Condensed electronic configuration

Rules to write condensed electronic configuration or noble gas configuration

  • Electrons are filled in valence or outermost shell according to given order

(n-2)f0-14(n-1)d0-10ns0-2np0-6

where, n outermost (valence) shell

 (n-1) penultimate shell

 (n-2) anti-penultimate shell

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Example: Write the condensed electronic configuration of flerovium (Fl114).

Answer: We know, the last element of period 6 is Rn86.

114-86 = 28, only we have arranged 28 electrons in their valence, penultimate & anti-penultimate shells according to increasing (n+l) rule

This element belongs to period 7 because period 6 is completely filled and the last element of period 7 is

Og118. So, n = 7, (n-1) =6 and (n-2) =5

Subshell

n

l

(n+l)

Preference Rank

Maximum capacity of electron

Actual number of electrons

7s

7

0

7

1

2

2

7p

7

1

8

4

6

2

6d

6

2

8

3

10

10

5f

5

3

8

2

14

14

Note: subshells having same (n+l) value, subshell with the lower value of n is preferred

image

Condensed electronic configurations of elements

H1- 1s1

He2- 1s2

Li3- [He] 2s1

Be4- [He] 2s2

B5- [He] 2s22p1

C6- [He] 2s22p2

N7- [He] 2s22p3

O8- [He] 2s22p4

F9- [He] 2s22p5

Ne10- [He] 2s22p6

Na11- [Ne] 3s1

Mg12- [Ne] 3s2

Al13- [Ne] 3s23p1

Si14- [Ne] 3s23p2

P15- [Ne] 3s23p3

S16- [Ne] 3s23p4

Cl17- [Ne] 3s23p5

Ar18- [Ne] 3s23p6

K19- [Ar] 4s1

Ca20- [Ar] 4s2

Sc21- [Ar] 3d1,4s2 or [Ar] 4s2,3d1

Ti22- [Ar] 3d2,4s2 or [Ar] 4s2,3d2

V23- [Ar] 3d3,4s2 or [Ar] 4s2,3d3

Cr24- [Ar] 3d5,4s1 or [Ar] 4s1,3d5

Mn25- [Ar] 3d5,4s2 or [Ar] 4s2,3d5

Fe26- [Ar] 3d6,4s2 or [Ar] 4s2,3d6

Co27- [Ar] 3d7,4s2 or [Ar] 4s2,3d7

Ni28- [Ar] 3d8,4s2 or [Ar] 4s2,3d8

Cu29- [Ar] 3d10,4s1 or [Ar] 4s1,3d10

Zn30- [Ar] 3d10,4s2 or [Ar] 4s2,3d10

Application of electronic configuration:

A. Identification of color of metallic ions compounds
Compounds generally exhibits colours due to excitation and deexcitation of electrons. In compounds of d block elements colors are produced by mainly 2 reasons

  • d-d transition
  • Charge transfer

The energy of excitation relates to the frequency of light absorbed when an electron from a lower energy d orbital is pushed to a higher energy d orbital. This frequency is usually in the visible range. The colour seen matches the light absorbed's complementary colour.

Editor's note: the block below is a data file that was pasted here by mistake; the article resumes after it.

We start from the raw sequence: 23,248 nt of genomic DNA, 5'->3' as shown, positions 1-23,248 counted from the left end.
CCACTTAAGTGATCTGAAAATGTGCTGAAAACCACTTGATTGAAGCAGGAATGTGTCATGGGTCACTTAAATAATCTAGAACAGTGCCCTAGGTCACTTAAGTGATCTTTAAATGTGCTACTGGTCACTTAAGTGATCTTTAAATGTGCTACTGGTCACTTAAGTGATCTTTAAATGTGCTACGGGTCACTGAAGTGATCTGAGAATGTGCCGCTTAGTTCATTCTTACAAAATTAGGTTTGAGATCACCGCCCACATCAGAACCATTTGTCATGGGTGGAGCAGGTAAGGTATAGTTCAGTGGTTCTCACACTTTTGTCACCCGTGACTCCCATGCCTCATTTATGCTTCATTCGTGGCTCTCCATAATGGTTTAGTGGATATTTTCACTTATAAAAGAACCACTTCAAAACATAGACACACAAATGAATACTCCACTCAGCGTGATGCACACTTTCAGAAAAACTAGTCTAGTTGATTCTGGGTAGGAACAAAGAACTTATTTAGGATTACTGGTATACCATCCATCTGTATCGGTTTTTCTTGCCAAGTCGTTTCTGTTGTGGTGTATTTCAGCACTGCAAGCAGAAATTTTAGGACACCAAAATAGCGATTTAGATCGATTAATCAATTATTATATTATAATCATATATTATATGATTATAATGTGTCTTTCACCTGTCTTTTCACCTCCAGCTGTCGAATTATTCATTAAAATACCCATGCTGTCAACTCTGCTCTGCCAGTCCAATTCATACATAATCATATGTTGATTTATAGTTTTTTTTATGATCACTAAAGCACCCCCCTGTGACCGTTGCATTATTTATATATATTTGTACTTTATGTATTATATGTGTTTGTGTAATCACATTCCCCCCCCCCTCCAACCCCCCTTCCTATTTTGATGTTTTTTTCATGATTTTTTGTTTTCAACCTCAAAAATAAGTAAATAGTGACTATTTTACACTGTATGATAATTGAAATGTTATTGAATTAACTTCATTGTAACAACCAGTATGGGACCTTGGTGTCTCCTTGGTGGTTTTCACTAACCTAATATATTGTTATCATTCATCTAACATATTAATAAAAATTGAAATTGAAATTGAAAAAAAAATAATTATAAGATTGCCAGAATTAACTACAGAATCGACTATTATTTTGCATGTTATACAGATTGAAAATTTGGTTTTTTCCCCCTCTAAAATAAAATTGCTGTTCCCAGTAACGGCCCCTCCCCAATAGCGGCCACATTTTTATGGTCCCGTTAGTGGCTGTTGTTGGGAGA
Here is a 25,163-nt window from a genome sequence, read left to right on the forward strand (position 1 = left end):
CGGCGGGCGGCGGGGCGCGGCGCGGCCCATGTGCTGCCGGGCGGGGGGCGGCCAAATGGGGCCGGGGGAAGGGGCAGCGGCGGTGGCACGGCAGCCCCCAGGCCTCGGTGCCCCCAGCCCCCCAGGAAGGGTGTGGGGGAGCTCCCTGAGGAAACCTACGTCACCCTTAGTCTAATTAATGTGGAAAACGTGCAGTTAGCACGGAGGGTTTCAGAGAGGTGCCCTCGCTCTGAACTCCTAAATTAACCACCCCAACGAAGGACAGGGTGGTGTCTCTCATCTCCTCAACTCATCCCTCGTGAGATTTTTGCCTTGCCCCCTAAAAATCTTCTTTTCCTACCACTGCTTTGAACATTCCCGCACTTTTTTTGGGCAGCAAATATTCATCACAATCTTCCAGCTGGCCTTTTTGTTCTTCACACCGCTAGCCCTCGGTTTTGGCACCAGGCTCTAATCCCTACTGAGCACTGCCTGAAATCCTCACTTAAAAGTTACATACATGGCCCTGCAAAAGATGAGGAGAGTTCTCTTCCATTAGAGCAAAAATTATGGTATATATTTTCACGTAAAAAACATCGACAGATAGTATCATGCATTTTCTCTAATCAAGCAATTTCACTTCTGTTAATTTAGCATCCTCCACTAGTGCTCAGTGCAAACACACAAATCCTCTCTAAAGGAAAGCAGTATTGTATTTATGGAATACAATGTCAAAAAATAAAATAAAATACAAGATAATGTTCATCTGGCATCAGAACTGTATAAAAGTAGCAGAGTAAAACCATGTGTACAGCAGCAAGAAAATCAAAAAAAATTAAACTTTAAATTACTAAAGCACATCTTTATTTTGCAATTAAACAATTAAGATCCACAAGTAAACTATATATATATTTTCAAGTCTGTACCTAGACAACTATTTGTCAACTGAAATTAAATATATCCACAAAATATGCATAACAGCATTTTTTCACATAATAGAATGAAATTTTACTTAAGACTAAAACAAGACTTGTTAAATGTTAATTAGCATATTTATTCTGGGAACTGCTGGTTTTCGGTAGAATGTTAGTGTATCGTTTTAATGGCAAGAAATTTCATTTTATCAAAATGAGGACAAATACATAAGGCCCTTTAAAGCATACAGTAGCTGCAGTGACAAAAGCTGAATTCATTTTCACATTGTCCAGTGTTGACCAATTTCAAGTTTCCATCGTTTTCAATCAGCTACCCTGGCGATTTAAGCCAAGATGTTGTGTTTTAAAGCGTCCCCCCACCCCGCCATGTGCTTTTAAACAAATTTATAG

• Generally, ions having configurations d0 & d10 are colorless and configuration d1 to d9 exhibit colours. (in KMnO4 , K2Cr2O7 Mn and Cr both have d0 configuration but they exhibit colour due to charge transfer, not due to d-d transition.)
  • Magnetic behaviour 

Case 1: if unpaired electrons are present then, the ion exhibits paramagnetic behaviour.

Case 2: if all electrons are fully paired then, the ion exhibits paramagnetic behaviour.

Case 3: if half-filled subshells are present, the ion exhibits ferromagnetic behaviour (d5- extreme case of paramagnetism).

  • Spin magnetic moment

With the help of electronic configuration we can easily find its spin magnetic moment,

 image

n=number of unpaired electron

Example 1: Find the spin magnetic moment of d6 configuration?

Answer: dconfiguration :

image

 number of unpaired electron = 4

image

  • Maximum spin multiplicity:

Maximum spin multiplicity = 2|S|+1 

S = total spin 

E.g- for d6 configuration 

image

  • Exchange energy

Electrons having the same spin and energy present in degenerate orbitals can exchange their positions and in this exchange process, the energy is released and the released energy is termed exchange energy. 

The higher the number of exchanges in a particular configuration, the stability of the configuration becomes higher.

The exchange energy is the basis for Hund's rule, which allows maximum multiplicity, that is electron pairing is possible only when all the degenerate orbitals contain one electron each.

more the number of exchange ∝ more the stability of configuration

=maximum number of possible exchangeimage

Where n is the total number of electrons having same energy and spin

r = 2 (minimum 2 electrons required for exchange)

E.g- for d8 configuration 

d8 configuration:

image

Case 1:

image

Number of electrons having same energy and spin (n) = 5

Minimum number of electrons required for exchange = 2

 image

Case 2: 

image

Number of electrons having same energy and spin (n) = 3

Minimum number of electrons required for exchange = 2

 image

Total number of possible exchange = 10 + 3 = 13

  • Chemical properties

We can categorize elements having same chemical properties on the basis of their same outer electronic configuration.

E.g: Li3- 1s2,2s1

Na11- 1s2,2s22p6,3s1

K19- 1s2,2s22p6,3s23p6,4s1